The End of a Zionist Idyll

Nearly 100 years after its establishment, Israel's oldest kibbutz has voted to shed its socialist principles. Why life on the communal farm was not all it was cracked up to be

Tivadar Domaniczky for TIME

A child passes by on the road leading to the main entrance of the Kibbutz Degania Aleph in Israel.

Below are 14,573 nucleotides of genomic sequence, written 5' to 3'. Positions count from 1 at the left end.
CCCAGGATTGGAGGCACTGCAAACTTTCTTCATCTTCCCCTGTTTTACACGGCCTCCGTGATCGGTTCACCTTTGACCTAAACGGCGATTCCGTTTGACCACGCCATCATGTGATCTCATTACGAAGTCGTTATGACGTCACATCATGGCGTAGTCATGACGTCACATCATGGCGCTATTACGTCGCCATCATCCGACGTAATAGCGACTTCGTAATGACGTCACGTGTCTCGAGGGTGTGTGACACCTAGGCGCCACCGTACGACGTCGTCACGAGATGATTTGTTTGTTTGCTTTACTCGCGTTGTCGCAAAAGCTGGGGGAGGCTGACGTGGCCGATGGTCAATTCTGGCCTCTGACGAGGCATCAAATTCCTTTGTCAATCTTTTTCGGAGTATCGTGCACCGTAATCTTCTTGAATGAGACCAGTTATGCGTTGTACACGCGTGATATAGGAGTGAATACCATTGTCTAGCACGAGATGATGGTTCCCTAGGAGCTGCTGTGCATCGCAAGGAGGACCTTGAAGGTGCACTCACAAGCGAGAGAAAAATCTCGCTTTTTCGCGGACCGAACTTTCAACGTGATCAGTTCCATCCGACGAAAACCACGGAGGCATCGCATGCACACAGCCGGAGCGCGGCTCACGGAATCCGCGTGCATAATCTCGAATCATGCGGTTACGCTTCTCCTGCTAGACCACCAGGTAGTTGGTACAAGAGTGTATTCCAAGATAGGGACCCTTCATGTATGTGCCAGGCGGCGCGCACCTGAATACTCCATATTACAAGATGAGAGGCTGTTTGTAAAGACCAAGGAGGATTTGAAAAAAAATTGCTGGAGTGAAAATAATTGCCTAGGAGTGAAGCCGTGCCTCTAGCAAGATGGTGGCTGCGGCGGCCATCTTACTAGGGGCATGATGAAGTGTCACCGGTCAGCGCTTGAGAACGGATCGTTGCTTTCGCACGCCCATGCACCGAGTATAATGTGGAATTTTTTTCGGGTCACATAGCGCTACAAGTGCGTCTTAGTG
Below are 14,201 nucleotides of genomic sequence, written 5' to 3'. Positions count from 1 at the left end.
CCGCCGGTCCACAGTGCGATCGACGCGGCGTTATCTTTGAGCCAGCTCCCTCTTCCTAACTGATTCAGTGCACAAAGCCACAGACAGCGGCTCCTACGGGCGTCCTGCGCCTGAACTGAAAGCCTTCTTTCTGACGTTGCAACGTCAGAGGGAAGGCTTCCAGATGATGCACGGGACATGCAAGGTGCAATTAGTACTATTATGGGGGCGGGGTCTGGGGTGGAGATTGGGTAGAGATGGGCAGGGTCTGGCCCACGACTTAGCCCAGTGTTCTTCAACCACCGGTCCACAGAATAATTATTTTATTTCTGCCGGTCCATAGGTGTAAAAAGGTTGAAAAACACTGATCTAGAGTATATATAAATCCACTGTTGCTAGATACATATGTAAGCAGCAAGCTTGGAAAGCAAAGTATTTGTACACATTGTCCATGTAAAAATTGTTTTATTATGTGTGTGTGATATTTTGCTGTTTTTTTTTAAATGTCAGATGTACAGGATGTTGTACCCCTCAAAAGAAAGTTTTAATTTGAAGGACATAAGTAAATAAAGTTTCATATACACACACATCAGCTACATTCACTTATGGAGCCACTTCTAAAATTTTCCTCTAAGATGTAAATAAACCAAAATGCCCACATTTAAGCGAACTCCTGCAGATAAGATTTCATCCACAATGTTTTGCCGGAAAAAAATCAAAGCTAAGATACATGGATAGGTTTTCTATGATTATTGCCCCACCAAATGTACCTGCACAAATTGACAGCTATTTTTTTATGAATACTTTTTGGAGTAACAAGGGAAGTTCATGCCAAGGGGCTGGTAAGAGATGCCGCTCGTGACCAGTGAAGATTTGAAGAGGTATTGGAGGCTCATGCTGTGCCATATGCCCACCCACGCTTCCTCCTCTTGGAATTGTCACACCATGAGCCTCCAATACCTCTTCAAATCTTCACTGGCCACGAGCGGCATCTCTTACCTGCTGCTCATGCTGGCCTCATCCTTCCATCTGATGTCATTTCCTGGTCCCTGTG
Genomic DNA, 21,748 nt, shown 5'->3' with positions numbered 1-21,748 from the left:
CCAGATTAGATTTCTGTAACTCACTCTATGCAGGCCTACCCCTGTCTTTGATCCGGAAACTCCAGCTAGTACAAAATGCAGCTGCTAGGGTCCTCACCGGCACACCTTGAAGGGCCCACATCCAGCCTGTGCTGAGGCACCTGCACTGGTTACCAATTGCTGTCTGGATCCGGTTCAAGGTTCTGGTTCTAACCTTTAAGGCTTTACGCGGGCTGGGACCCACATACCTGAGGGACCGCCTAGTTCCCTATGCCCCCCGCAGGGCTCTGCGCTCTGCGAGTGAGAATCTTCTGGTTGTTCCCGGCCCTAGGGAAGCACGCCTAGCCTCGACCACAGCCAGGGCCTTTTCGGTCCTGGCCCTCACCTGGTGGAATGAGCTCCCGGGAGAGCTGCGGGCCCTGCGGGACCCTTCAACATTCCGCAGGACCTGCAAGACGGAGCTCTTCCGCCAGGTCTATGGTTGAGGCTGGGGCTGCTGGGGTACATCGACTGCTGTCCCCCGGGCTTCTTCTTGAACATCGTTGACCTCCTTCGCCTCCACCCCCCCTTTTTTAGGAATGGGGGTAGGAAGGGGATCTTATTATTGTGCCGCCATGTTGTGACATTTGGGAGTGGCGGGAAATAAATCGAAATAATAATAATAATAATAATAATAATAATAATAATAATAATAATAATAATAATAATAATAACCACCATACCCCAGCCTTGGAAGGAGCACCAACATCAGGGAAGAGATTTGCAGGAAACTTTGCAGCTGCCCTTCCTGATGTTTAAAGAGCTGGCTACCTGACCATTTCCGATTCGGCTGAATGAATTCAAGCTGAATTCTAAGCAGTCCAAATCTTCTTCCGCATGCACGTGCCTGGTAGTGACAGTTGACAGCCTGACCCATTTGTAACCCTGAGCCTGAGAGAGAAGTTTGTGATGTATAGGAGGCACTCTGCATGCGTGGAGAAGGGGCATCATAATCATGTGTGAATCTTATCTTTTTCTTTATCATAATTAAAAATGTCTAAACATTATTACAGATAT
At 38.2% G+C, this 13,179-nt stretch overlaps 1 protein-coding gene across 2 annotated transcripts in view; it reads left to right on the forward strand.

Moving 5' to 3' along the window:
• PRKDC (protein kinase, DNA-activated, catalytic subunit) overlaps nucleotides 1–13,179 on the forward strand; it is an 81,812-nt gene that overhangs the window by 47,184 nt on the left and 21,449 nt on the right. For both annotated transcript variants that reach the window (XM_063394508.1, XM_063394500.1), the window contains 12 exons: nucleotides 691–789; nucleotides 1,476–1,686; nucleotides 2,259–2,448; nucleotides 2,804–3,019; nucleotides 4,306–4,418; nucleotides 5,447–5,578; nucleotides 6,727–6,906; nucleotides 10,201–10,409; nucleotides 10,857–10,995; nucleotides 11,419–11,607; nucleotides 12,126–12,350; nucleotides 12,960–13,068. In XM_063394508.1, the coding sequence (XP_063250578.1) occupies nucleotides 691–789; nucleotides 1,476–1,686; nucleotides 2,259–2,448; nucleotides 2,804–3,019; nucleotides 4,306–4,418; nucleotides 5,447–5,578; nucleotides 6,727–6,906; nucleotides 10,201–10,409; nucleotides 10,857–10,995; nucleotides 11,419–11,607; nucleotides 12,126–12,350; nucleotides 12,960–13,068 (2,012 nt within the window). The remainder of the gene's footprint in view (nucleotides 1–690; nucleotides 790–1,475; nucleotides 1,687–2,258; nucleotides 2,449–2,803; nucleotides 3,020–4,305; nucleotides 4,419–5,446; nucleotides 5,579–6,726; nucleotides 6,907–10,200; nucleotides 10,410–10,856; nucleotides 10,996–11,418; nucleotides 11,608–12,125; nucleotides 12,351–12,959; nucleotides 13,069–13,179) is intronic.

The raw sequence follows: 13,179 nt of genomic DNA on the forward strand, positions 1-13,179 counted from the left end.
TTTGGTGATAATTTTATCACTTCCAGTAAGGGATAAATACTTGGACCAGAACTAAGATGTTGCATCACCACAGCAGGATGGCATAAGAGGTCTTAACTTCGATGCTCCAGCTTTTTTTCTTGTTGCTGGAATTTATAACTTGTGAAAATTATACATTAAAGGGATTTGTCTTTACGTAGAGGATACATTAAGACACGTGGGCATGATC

When Israel's oldest kibbutz, Degania, announced that it was giving up its socialist ideals and going private--members could own homes and earn salaries based on how hard they worked--few other than the kibbutzniks themselves were happy. For many Israelis, Degania was a symbol of rosier days, a Zionist idyll of honest work and camaraderie. But for those who called it home, the kibbutz had become an anachronism as rusty as the battered farm tools on display for tourists. Today, the younger generation of kibbutzniks pines for individualism. Tamara Gal-Sarai gazes out over the kibbutz lawn until her eyes settle on the...

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